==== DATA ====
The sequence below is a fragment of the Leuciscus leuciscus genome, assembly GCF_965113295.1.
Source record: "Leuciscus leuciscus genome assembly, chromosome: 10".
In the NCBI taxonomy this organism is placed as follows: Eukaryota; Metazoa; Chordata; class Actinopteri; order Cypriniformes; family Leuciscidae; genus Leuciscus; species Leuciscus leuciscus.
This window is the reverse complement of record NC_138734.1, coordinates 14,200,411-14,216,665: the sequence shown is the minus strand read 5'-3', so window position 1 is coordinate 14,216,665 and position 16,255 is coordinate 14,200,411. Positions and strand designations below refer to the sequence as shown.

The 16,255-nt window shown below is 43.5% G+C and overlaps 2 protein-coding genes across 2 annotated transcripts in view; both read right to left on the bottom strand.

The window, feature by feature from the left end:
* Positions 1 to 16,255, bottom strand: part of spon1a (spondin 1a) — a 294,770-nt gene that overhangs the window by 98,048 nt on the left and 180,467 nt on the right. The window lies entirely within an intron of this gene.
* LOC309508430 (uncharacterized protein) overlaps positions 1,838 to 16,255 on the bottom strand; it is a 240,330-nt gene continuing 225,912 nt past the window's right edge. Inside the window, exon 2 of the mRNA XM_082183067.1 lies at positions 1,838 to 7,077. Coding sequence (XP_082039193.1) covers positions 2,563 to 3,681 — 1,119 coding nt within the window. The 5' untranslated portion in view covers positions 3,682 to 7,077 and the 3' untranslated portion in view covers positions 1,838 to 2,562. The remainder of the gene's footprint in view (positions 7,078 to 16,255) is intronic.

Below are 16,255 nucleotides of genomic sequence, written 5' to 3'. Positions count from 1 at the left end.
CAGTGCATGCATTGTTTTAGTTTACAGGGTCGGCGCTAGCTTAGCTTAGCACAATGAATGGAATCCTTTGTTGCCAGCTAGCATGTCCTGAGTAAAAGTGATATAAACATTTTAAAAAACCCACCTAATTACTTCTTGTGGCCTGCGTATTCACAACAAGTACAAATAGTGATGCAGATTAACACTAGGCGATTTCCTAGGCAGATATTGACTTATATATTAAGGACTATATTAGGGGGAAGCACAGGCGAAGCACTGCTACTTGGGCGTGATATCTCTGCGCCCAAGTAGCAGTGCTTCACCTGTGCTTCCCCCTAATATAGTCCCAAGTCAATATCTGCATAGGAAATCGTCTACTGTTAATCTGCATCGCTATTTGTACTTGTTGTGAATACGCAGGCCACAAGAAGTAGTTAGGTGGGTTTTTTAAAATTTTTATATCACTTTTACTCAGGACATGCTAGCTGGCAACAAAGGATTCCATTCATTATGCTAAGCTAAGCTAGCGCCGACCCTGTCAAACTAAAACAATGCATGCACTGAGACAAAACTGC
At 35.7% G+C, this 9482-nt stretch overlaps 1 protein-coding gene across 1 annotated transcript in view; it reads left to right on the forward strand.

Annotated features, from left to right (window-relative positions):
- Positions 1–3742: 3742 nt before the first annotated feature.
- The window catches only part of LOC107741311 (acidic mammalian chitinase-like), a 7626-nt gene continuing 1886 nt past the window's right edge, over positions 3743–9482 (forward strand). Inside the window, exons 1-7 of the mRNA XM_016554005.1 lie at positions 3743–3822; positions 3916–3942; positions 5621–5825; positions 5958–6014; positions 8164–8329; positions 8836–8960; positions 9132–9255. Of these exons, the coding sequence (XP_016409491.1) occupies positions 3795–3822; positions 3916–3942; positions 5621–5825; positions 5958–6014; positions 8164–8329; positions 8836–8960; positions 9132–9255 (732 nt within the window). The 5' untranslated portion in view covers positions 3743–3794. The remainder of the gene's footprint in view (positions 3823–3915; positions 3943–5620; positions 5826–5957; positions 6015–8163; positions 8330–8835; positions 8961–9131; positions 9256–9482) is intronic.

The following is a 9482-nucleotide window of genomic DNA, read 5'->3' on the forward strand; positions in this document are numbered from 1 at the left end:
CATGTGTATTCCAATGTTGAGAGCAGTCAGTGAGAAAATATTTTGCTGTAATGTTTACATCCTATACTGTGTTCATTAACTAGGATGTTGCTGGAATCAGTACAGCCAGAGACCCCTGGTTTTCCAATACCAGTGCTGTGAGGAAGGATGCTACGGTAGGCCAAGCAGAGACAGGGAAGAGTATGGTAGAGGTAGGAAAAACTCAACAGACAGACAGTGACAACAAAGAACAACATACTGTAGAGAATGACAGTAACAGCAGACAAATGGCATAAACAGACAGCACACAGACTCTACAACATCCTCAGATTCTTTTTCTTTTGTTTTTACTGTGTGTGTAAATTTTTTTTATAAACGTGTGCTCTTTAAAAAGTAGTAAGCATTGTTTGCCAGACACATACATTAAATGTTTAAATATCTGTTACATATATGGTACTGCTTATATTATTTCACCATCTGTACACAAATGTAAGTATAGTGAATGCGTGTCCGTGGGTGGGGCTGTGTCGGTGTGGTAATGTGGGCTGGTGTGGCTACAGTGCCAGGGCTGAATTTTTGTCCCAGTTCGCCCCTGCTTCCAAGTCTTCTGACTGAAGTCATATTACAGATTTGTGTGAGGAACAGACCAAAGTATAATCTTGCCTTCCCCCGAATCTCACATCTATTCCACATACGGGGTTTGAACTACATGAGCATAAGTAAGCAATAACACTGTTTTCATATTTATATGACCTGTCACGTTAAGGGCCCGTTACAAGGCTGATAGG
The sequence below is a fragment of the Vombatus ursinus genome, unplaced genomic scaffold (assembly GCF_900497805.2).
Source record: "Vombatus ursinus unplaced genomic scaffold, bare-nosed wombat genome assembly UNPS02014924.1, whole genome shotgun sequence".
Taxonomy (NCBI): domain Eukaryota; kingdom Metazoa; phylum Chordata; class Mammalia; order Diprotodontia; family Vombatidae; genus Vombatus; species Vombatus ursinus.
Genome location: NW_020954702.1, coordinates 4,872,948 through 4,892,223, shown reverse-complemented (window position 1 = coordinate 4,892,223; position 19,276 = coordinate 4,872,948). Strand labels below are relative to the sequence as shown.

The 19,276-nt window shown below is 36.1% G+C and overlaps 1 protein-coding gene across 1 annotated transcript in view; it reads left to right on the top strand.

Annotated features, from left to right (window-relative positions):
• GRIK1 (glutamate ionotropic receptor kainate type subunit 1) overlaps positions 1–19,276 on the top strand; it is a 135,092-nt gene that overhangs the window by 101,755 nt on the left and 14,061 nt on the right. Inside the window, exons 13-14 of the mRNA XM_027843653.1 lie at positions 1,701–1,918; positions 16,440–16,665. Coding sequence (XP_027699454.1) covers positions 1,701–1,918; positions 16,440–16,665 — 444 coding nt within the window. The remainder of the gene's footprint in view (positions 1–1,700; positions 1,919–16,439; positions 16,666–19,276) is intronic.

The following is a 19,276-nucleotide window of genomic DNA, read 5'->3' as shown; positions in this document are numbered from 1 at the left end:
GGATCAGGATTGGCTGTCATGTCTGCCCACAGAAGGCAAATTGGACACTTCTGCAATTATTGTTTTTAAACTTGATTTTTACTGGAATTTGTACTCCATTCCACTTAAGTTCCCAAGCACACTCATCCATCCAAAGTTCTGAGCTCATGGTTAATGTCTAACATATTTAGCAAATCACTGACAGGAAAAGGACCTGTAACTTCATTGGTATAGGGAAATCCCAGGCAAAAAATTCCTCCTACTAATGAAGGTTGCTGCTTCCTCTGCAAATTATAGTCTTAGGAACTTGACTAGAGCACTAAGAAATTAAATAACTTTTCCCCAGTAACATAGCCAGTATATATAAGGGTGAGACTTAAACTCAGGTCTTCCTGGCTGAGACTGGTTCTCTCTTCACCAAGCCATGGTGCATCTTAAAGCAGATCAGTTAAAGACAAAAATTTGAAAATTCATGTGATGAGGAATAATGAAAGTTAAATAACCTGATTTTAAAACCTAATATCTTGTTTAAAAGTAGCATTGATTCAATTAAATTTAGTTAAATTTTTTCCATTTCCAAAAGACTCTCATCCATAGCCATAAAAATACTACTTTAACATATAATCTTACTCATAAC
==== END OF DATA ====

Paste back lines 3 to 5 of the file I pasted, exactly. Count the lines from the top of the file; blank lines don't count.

In the NCBI taxonomy this organism is placed as follows: Eukaryota; Metazoa; Chordata; class Actinopteri; order Cypriniformes; family Leuciscidae; genus Leuciscus; species Leuciscus leuciscus.
This window is the reverse complement of record NC_138734.1, coordinates 14,200,411-14,216,665: the sequence shown is the minus strand read 5'-3', so window position 1 is coordinate 14,216,665 and position 16,255 is coordinate 14,200,411. Positions and strand designations below refer to the sequence as shown.

The 16,255-nt window shown below is 43.5% G+C and overlaps 2 protein-coding genes across 2 annotated transcripts in view; both read right to left on the bottom strand.